Making gusts to smooth out the bumps

How can a gust generator help to improve the safety of flights and mitigate climate change? Researchers experimenting with the one at the Open Jet Facility (OJF) to recreate turbulence explained how their work will contribute to achieving this goal.

A better understanding of turbulence is essential because it’s happening more owing to climate change and impacting aircraft operation. Air travel is becoming bumpier. Every week turbulence causes discomfort and injuries to people on flights, typically with flight attendants as the unfortunate victims getting thrown around the cabin.

At the same time, advances in materials make for lighter, more flexible airframes, wings and rotors that are more sensitive to turbulence. So designers need tools to predict the dynamic loads to optimise their design. Apart from smoothing out the ride, an added benefit of lighter aircraft will be more fuel efficiency and less carbon emissions, coming full circle to mitigate climate change.

PhD researcher Paul Lancelot and Dr. Jurij Sodja, working in assistant professor Dr. Roeland De Breuker’s Smart Structures and Aeroelasticity Group of the Faculty of Aerospace Engineering (LR), are creating turbulence in the wind tunnel at the scale of jet streams and in proximity to mountains and other aircraft.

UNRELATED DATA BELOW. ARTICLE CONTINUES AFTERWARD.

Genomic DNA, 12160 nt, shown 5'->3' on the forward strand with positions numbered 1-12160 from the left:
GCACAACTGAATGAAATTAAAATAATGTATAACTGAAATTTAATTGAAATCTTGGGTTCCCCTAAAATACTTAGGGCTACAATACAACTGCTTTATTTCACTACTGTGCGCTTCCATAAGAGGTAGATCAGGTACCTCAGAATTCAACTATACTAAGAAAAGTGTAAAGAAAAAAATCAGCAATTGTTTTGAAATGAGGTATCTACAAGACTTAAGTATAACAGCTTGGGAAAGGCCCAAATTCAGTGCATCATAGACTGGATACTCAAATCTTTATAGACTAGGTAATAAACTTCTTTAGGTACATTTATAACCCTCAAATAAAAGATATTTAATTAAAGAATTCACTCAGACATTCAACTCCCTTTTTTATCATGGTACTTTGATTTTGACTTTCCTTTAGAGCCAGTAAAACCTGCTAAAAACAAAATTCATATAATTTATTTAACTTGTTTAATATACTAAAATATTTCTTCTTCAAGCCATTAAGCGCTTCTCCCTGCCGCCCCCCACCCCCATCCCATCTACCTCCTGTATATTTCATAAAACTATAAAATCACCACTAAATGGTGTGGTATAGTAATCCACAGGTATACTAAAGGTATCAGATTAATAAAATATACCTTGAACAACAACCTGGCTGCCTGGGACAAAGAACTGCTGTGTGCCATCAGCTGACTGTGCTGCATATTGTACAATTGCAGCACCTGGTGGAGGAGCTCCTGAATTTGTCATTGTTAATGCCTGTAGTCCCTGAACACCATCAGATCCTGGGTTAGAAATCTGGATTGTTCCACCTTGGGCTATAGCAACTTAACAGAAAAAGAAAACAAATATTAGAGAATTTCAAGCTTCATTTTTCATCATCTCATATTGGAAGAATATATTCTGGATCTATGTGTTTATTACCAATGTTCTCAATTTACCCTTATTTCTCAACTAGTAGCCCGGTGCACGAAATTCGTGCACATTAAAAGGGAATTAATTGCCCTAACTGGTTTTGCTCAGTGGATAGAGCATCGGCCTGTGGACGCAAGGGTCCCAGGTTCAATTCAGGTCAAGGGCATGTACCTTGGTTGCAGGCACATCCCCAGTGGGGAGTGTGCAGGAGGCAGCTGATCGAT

“There’s not much data from dynamic tests in the literature,” said Lancelot, “and in Delft we have the required infrastructure to use the wind tunnel to fill the gap.” Current computational fluid dynamics can numerically simulate complex airflow disturbances similar to what aircraft and wind turbines encounter but with less confidence.

“We also want to model and test the interaction of the air with the structure of the wings, which is even more complex,” said Sodja.

The gust generator deflects the wind tunnel’s steady air flow by flapping two controllable vertical vanes mounted on a 200kg aluminium frame in front of it. After a first experiment to check that the equipment worked, they confirmed the strength of the gusts, their uniformity and whether generating them was repeatable. Now they are investigating the unsteady aerodynamic response of a rigid wing, measuring 300 configurations exposed to 50 repeated gusts. The challenge is then to correlate the 15,000 gust data points to its aeroelastic response and assess how loads can be alleviated.

In June 2017 they want to obtain data on a flexible wing, followed by a wing with control surfaces in 2018. They hope other research groups will use the gust generator to put their wind turbines, micro drones and other designs through their paces in turbulence.

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